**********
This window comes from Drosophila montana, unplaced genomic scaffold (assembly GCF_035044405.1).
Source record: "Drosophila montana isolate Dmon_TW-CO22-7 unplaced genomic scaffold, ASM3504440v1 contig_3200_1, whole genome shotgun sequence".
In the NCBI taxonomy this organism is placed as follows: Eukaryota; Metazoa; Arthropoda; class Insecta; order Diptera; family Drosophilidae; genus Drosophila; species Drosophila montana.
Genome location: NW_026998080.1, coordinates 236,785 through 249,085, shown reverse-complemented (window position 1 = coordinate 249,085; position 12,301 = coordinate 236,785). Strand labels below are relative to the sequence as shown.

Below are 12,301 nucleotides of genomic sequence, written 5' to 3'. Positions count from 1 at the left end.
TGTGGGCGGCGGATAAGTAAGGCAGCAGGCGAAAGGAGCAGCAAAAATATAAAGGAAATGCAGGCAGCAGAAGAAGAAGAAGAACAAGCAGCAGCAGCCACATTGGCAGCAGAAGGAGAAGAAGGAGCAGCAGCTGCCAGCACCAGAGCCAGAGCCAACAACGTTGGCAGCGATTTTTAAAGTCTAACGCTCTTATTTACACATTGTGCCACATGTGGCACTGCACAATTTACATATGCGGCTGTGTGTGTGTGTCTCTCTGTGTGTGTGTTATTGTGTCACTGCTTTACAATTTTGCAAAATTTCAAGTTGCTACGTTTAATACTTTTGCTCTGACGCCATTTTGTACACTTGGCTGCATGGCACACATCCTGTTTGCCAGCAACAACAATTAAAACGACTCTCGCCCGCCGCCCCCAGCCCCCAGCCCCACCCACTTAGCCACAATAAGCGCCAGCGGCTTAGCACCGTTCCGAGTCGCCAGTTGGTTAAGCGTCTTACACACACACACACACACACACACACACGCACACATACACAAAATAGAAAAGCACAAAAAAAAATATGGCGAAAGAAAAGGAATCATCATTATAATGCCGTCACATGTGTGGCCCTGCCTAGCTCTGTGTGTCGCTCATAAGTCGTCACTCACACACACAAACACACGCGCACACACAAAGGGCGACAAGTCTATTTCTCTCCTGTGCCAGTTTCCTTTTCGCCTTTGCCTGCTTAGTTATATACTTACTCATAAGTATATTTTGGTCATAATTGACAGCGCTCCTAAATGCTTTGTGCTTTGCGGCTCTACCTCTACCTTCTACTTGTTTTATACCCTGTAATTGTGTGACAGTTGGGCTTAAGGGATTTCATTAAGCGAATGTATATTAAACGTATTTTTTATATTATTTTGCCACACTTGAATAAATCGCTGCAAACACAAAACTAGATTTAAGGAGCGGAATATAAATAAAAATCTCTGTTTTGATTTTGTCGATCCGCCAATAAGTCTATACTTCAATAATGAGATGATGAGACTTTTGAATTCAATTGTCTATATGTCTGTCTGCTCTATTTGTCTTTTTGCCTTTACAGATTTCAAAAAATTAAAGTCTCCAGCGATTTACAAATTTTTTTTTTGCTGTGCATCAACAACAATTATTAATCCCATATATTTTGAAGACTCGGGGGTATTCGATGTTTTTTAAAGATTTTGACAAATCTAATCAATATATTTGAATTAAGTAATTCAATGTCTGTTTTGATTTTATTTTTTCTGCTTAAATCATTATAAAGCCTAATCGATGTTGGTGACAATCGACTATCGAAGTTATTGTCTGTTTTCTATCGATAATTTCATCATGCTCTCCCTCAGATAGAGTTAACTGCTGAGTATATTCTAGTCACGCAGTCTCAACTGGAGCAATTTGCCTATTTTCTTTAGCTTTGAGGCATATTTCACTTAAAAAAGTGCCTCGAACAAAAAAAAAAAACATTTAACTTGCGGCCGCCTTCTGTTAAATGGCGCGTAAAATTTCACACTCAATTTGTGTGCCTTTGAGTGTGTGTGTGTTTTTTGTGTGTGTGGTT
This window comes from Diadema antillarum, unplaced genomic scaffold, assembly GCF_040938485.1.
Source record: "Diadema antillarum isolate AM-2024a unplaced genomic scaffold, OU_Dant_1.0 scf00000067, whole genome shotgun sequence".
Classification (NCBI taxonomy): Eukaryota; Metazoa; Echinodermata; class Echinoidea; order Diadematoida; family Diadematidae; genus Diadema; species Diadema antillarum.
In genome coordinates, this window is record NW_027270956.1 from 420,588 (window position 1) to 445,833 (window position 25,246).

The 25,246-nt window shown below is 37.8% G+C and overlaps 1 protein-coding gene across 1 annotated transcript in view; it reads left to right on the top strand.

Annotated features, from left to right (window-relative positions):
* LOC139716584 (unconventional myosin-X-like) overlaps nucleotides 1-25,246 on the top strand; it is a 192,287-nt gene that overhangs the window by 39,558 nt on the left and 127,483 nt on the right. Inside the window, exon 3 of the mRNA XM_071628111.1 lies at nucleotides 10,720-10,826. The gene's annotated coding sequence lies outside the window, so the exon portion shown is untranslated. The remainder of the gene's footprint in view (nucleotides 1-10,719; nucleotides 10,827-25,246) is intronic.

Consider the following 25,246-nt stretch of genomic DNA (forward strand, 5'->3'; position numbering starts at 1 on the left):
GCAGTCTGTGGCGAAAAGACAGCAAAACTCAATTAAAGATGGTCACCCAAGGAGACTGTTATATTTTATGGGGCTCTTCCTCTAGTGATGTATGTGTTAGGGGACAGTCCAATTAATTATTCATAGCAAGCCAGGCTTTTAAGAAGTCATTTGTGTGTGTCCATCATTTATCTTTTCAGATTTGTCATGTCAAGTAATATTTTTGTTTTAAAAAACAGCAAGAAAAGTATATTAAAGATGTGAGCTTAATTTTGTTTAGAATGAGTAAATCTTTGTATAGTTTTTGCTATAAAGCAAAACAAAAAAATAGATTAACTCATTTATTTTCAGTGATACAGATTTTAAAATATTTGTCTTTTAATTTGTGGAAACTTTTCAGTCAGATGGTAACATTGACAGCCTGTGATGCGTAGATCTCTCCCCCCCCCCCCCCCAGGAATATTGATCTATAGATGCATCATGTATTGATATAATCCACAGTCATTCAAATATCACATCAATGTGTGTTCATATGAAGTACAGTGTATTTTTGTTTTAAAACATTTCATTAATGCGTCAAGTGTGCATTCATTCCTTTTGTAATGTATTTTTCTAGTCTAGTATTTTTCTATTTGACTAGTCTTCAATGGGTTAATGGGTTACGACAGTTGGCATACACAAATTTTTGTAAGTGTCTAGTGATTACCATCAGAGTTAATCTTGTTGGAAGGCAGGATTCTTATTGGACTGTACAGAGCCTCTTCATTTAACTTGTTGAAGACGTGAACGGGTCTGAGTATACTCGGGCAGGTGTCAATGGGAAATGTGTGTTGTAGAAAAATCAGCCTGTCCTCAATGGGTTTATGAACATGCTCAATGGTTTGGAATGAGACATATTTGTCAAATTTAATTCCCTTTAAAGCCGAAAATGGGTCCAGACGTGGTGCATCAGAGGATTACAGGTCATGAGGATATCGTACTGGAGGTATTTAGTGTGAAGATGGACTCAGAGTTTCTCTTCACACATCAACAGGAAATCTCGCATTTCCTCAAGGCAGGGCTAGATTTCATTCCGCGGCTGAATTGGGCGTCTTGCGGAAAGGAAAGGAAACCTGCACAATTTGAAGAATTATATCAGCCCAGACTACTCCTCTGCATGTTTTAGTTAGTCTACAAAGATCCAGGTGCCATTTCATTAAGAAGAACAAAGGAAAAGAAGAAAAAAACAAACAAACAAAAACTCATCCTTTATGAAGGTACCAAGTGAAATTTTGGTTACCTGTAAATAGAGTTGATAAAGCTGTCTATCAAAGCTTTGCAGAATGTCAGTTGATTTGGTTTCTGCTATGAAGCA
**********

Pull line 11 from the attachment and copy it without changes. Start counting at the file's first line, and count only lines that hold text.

The 25,246-nt window shown below is 37.8% G+C and overlaps 1 protein-coding gene across 1 annotated transcript in view; it reads left to right on the top strand.